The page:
Stoneware is the roughhewn cousin of porcelain. Like porcelain, it is fired at very high temperatures (1,200 to 1,400 degrees), literally melting the minerals (usually feldspar) within the clay to create a non-porous ceramic. This makes stoneware an excellent container for food storage, which is why so many 19th- and 20th-century stoneware pieces were made in the shapes of crocks, jugs, jars, and other household items. Stoneware also has terrific insulating properties, which means it keeps items cool, but can also handle the heat.

In the late 1700s, Wedgwood and other Staffordshire potteries popularized the ware. Because it is non-porous, stoneware could be used unglazed, but most English potteries glazed their pieces by adding salt to the kiln in which the stoneware was being fired. Upon being heated, the salt would vaporize, leaving a glossy layer of sodium silicate on the object.

Just after the Revolutionary War, American potters practiced roughly the same techniques. A rich vein of feldspathic clay ran through Staten Island and New Jersey, so New York and its neighbor became centers for stoneware. Famous 19th-century potter families included Morgan of New Jersey and Crolius and Remmey of New York. Farther afield there were the Nortons of Vermont and Hamiltons of Pennsylvania. All produced egg-shaped jugs, barrel-shaped water coolers, and cylindrical butter churns.

Since salt glazing was not a perfect science, potters in northern New York devised a brown liquid known as Albany slip to seal the interiors of their pieces. Sometimes the slip was also poured over the outside of items to give them a darker hue and enable potters to scratch designs and legends onto their surfaces. Toward the end of the 19th century, spongeware glazing treatments were also found on stoneware.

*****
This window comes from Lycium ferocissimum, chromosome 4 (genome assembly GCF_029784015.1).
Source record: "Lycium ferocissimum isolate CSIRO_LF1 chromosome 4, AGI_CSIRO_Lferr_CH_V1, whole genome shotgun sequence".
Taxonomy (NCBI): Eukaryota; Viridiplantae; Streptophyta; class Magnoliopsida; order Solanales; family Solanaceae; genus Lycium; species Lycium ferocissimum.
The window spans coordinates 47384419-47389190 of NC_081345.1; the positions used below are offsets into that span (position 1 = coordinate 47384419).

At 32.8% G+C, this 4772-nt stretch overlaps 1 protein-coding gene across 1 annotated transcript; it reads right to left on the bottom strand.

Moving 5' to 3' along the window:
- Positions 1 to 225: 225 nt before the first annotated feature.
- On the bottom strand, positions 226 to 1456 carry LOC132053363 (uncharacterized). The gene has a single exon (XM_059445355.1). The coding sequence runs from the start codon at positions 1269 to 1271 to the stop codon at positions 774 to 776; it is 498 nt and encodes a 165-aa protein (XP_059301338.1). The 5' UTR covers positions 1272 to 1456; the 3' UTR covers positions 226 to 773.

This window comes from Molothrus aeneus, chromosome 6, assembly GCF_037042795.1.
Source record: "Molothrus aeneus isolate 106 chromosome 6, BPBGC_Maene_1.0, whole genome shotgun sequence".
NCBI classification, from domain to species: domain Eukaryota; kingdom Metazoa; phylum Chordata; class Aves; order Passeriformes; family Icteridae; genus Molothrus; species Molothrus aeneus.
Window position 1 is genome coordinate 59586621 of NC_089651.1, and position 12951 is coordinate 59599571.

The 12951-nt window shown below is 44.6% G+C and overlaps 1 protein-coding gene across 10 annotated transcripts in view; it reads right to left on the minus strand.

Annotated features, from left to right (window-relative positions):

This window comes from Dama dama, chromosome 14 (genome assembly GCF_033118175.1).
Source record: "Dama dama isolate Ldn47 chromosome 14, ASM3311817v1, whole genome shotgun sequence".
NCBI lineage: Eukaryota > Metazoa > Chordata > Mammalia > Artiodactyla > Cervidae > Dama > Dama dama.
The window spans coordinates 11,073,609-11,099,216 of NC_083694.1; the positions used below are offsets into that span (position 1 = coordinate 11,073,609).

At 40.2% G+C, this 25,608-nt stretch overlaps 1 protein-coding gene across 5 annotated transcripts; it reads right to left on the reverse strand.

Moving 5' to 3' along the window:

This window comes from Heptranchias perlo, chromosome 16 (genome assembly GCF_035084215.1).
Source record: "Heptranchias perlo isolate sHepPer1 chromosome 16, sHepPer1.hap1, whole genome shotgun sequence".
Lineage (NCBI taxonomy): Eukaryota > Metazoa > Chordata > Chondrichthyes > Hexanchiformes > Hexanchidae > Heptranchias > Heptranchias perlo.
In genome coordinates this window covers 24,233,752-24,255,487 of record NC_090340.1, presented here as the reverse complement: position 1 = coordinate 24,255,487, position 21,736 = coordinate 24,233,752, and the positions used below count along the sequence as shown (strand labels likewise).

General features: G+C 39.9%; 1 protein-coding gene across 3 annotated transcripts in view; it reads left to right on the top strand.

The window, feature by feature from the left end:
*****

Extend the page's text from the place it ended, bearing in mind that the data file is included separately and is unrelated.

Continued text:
Though initially dominated by potters, a few factories used stoneware to produce commodities like sewer tiles. For collectors, one of the most interesting footnotes to this aspect of U.S. stoneware history is what happened at the end of a factory’s shift. That’s when workers would fashion everything from animals to busts to baseballs from the leftover clay. Naturally these pieces are highly prized by contemporary stoneware collectors.

Another stoneware player of interest to collectors was Anna Pottery of Illinois. From 1859 until 1896, the Kirkpatrick brothers who ran the pottery made stoneware tobacco pipes, butter churns, storage jugs and jars, and hanging baskets. Today, though, they are best known for their so-called railroad pigs and snake jars.

Usually fashioned as a horizontal flask, with a stopper plugging its end, the kneeling white or brownish pigs featured railroad routes and local, geographic maps on their ample sides, incised and then highlighted with a soft cobalt glaze. Sometimes the names of routes and elaborate, folk-art-like inscriptions would be written on the pig’s back, other times rivers would be depicted coursing through the porcine countryside...

The Kirkpatrick’s other signature item was the snake jar or jug, which betrayed Wallace Kirkpatrick’s love of the reptiles. Snake jugs ranged from simple pieces labeled with the words “Little Brown Jug” on the side and a snake coiled around the jug’s neck, to elaborate objects that riffed on the political cartoons of Thomas Nast and portrayed New York City’s William Tweed and his cronies as a tangle of slithering serpents.

By 1877, Red Wing Stoneware had been founded in Minnesota. Red Wing produced hand-turned jugs, water coolers, and butter churns, some with capacities of up to 40 gallons. Many of these earliest farmhouse pieces had the classic, glassy, mottled, salt-glazed surfaces that we associate with stoneware of this era.

At first, the decorations of these pieces were limited to a single hand-painted blue flower, a tornado shape, or perhaps a small bird. But in the early 20th century, Red Wing replaced its salt glaze with a zinc glaze known as Bristol. The resulting bone-white surface gave Red Wing food-storage products a clean, sanitary appearance.

Just as importantly, Bristol gave Red Wing’s designers a neutral background for decoration, from the “red wing” that would become the company’s logo to custom designs for advertisers. Red Wing had a great run, but by 1947 demand for stoneware had dropped to the point that Red Wing discontinued the line.

About our sources | Got something to add?

▼ Expand to read the full article ▼

Best of the Web (“Hall of Fame”)

Gouda Design

Gouda Design

Stuart Lonsdale and Kim Lindley's excellent tribute to and reference on Gouda Dutch Art Pottery and Delftware. The … [read review or visit site]

The Bowes Museum: Ceramics

The Bowes Museum: Ceramics

This gallery showcases highlights from the 5,000 items in the museum's ceramics collection dating from 1500-1900. I… [read review or visit site]

Cowan Pottery Museum Associates